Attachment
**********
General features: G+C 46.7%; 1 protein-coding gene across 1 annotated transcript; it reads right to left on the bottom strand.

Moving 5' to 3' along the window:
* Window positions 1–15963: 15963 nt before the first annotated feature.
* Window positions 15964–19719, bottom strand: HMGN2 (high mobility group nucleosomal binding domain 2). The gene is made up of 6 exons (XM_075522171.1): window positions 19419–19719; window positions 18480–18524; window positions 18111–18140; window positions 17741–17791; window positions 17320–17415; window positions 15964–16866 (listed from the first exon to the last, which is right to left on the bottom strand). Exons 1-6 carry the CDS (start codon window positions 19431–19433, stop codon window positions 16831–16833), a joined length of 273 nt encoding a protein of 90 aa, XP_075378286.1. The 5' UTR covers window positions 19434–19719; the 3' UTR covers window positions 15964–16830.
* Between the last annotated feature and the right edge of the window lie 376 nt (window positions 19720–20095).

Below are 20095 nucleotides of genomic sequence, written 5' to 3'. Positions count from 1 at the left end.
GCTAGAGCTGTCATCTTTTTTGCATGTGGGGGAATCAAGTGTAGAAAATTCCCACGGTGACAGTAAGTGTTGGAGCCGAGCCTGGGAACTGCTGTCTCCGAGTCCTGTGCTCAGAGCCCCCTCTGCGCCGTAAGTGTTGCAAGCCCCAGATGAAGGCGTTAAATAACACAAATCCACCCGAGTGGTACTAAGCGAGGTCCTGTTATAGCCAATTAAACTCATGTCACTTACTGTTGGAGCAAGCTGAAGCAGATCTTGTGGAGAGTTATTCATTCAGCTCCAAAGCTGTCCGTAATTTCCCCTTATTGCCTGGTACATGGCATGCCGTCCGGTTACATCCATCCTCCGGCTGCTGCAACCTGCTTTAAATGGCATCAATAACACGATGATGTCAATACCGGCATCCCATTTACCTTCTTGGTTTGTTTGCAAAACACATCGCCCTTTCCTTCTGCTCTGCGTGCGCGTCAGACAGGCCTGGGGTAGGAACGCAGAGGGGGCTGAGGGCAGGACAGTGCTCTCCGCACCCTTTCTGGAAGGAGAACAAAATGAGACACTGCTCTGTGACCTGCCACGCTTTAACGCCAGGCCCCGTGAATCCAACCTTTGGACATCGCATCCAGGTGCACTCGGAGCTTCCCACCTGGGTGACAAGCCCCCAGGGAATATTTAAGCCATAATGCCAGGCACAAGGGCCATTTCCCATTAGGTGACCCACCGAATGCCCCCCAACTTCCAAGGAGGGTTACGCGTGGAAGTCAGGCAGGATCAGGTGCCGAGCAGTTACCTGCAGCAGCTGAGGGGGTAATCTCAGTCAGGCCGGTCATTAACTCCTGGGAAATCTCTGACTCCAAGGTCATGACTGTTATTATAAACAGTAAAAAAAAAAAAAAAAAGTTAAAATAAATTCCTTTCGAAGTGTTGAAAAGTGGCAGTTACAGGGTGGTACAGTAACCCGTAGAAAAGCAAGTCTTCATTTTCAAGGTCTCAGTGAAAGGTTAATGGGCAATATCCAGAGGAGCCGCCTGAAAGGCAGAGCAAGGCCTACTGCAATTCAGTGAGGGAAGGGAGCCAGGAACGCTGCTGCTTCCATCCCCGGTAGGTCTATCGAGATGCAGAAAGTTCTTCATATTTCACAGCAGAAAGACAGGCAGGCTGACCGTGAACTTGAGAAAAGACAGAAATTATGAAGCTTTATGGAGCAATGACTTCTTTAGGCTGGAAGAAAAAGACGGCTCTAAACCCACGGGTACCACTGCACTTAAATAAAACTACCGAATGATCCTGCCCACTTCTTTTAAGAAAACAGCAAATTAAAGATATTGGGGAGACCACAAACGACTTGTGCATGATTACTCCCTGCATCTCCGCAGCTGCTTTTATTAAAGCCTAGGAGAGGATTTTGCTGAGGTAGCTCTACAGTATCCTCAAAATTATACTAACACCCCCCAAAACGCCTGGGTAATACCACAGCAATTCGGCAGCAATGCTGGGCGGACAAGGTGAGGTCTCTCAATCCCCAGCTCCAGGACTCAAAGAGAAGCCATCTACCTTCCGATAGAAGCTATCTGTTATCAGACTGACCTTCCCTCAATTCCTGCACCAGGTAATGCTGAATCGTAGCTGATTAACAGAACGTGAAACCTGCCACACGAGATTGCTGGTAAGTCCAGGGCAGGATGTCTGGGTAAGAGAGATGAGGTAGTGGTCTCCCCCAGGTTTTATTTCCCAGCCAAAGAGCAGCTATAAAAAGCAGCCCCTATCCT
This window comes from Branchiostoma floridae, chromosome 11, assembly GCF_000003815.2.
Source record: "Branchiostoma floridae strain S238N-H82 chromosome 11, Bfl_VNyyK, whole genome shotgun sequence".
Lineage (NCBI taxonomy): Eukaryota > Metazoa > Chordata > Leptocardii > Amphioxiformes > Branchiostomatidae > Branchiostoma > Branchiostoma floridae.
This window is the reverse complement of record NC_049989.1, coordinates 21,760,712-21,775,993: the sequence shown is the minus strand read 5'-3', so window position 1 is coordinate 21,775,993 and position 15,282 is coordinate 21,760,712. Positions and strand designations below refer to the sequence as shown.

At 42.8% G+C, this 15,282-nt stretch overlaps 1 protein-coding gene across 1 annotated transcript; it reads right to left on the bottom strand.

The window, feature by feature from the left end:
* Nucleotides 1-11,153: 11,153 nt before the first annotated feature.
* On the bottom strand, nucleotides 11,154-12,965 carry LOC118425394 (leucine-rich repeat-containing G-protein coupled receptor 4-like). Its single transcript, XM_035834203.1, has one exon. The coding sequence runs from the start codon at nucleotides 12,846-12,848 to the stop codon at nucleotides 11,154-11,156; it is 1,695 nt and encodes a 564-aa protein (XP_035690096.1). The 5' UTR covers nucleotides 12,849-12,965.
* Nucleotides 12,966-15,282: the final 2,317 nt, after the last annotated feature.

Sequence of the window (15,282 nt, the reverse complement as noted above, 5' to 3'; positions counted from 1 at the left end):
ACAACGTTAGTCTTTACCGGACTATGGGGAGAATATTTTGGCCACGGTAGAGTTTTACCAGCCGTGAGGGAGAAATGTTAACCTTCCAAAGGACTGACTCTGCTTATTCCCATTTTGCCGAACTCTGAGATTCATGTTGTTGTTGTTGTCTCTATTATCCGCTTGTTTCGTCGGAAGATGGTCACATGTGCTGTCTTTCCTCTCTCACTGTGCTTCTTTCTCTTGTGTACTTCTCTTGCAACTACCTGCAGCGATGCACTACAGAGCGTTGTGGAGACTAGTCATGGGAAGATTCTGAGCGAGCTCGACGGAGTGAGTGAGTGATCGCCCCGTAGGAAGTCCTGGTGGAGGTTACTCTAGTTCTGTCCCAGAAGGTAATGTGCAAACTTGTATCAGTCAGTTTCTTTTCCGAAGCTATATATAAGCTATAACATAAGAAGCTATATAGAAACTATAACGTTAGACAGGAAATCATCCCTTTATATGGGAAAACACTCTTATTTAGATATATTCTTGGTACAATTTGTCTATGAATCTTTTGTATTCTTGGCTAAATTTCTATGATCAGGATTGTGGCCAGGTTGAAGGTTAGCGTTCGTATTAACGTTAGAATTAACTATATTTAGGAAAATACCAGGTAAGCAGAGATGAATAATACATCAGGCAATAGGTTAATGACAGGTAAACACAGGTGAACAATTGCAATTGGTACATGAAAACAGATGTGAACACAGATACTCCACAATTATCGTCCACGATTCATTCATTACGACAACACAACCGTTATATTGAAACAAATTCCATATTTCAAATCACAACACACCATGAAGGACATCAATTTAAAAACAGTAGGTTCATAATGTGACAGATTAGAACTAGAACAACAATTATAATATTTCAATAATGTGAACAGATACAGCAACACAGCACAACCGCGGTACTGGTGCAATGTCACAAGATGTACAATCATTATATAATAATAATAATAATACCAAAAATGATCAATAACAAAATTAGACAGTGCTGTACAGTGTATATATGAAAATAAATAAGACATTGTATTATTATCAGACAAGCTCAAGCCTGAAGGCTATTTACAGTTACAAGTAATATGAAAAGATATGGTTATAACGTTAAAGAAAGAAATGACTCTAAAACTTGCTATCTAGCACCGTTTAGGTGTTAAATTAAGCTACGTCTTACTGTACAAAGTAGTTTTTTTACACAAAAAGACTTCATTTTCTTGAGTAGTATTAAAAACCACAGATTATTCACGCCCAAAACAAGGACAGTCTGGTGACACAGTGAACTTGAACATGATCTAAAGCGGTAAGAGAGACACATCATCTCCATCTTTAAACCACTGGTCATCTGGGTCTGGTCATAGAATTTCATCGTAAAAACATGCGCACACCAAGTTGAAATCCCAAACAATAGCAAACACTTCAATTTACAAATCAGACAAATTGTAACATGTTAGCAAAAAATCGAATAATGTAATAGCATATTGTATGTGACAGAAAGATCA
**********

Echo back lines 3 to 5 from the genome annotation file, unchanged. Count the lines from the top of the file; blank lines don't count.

* Window positions 1–15963: 15963 nt before the first annotated feature.
* Window positions 15964–19719, bottom strand: HMGN2 (high mobility group nucleosomal binding domain 2). The gene is made up of 6 exons (XM_075522171.1): window positions 19419–19719; window positions 18480–18524; window positions 18111–18140; window positions 17741–17791; window positions 17320–17415; window positions 15964–16866 (listed from the first exon to the last, which is right to left on the bottom strand). Exons 1-6 carry the CDS (start codon window positions 19431–19433, stop codon window positions 16831–16833), a joined length of 273 nt encoding a protein of 90 aa, XP_075378286.1. The 5' UTR covers window positions 19434–19719; the 3' UTR covers window positions 15964–16830.
* Between the last annotated feature and the right edge of the window lie 376 nt (window positions 19720–20095).